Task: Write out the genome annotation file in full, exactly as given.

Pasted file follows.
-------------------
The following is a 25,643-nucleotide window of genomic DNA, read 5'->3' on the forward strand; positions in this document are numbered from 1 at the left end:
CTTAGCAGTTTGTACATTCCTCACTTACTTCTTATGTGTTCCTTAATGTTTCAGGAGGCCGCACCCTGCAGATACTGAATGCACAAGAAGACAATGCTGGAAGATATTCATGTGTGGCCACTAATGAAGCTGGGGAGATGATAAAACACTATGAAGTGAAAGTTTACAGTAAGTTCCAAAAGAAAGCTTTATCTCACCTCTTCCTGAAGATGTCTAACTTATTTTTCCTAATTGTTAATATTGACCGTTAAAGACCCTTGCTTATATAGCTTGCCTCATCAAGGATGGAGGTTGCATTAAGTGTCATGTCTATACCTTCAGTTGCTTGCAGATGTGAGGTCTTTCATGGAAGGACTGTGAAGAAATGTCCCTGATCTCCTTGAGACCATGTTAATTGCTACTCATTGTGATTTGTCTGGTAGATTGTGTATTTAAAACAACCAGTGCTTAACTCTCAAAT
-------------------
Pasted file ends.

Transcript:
The following is a 25,643-nucleotide window of genomic DNA, read 5'->3' on the forward strand; positions in this document are numbered from 1 at the left end:
CTTAGCAGTTTGTACATTCCTCACTTACTTCTTATGTGTTCCTTAATGTTTCAGGAGGCCGCACCCTGCAGATACTGAATGCACAAGAAGACAATGCTGGAAGATATTCATGTGTGGCCACTAATGAAGCTGGGGAGATGATAAAACACTATGAAGTGAAAGTTTACAGTAAGTTCCAAAAGAAAGCTTTATCTCACCTCTTCCTGAAGATGTCTAACTTATTTTTCCTAATTGTTAATATTGACCGTTAAAGACCCTTGCTTATATAGCTTGCCTCATCAAGGATGGAGGTTGCATTAAGTGTCATGTCTATACCTTCAGTTGCTTGCAGATGTGAGGTCTTTCATGGAAGGACTGTGAAGAAATGTCCCTGATCTCCTTGAGACCATGTTAATTGCTACTCATTGTGATTTGTCTGGTAGATTGTGTATTTAAAACAACCAGTGCTTAACTCTCAAAT